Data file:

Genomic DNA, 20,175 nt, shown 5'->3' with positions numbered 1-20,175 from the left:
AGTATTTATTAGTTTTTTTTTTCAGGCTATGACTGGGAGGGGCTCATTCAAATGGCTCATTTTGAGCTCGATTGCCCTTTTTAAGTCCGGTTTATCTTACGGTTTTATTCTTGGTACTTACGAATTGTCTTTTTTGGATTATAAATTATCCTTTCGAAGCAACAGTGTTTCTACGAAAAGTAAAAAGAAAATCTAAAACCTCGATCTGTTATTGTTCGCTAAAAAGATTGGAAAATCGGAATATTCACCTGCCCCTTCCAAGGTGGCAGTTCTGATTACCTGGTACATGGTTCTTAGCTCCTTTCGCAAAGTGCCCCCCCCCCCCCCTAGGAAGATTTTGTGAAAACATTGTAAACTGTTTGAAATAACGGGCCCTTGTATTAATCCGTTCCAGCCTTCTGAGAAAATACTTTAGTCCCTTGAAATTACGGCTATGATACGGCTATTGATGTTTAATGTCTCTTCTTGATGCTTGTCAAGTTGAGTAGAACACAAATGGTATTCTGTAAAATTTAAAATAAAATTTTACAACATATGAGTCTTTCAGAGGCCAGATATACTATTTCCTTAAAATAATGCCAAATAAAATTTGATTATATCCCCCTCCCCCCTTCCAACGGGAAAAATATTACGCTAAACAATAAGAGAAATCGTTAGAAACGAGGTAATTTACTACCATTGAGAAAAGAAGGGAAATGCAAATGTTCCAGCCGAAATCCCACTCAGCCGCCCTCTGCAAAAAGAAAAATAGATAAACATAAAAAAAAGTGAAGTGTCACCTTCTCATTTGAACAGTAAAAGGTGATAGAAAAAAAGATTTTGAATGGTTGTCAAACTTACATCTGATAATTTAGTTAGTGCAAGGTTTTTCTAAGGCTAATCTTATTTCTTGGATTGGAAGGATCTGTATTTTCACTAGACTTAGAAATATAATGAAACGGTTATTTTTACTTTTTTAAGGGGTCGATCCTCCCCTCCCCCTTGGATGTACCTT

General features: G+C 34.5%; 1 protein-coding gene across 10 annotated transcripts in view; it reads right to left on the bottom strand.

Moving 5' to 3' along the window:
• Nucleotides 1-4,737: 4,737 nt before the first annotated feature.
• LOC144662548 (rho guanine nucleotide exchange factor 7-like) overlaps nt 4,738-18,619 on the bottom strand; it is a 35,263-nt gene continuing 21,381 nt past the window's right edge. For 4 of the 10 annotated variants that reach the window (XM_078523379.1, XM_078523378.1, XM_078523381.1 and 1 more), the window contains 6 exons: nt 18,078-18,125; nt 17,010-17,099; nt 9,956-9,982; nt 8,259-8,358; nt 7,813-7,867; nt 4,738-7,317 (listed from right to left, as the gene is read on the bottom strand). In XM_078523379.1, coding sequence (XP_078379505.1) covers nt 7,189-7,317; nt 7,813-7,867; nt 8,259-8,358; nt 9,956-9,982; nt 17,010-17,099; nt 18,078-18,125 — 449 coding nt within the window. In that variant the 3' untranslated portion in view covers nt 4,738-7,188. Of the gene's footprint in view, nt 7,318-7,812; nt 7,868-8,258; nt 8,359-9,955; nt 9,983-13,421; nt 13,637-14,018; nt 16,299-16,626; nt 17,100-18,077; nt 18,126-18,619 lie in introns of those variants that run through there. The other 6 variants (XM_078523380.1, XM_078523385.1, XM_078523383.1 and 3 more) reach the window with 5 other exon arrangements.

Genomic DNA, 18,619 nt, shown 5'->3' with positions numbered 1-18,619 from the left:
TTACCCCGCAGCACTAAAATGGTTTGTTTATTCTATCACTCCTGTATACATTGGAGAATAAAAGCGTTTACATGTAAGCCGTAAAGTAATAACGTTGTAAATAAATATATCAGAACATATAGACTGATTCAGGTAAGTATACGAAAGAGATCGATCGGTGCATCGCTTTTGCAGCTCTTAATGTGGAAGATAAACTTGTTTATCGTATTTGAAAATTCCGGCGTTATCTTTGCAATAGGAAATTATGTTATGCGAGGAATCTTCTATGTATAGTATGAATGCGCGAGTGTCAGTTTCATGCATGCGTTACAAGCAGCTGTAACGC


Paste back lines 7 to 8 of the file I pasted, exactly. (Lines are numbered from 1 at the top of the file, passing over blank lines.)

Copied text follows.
Genomic DNA, 18,619 nt, shown 5'->3' with positions numbered 1-18,619 from the left:
TTACCCCGCAGCACTAAAATGGTTTGTTTATTCTATCACTCCTGTATACATTGGAGAATAAAAGCGTTTACATGTAAGCCGTAAAGTAATAACGTTGTAAATAAATATATCAGAACATATAGACTGATTCAGGTAAGTATACGAAAGAGATCGATCGGTGCATCGCTTTTGCAGCTCTTAATGTGGAAGATAAACTTGTTTATCGTATTTGAAAATTCCGGCGTTATCTTTGCAATAGGAAATTATGTTATGCGAGGAATCTTCTATGTATAGTATGAATGCGCGAGTGTCAGTTTCATGCATGCGTTACAAGCAGCTGTAACGC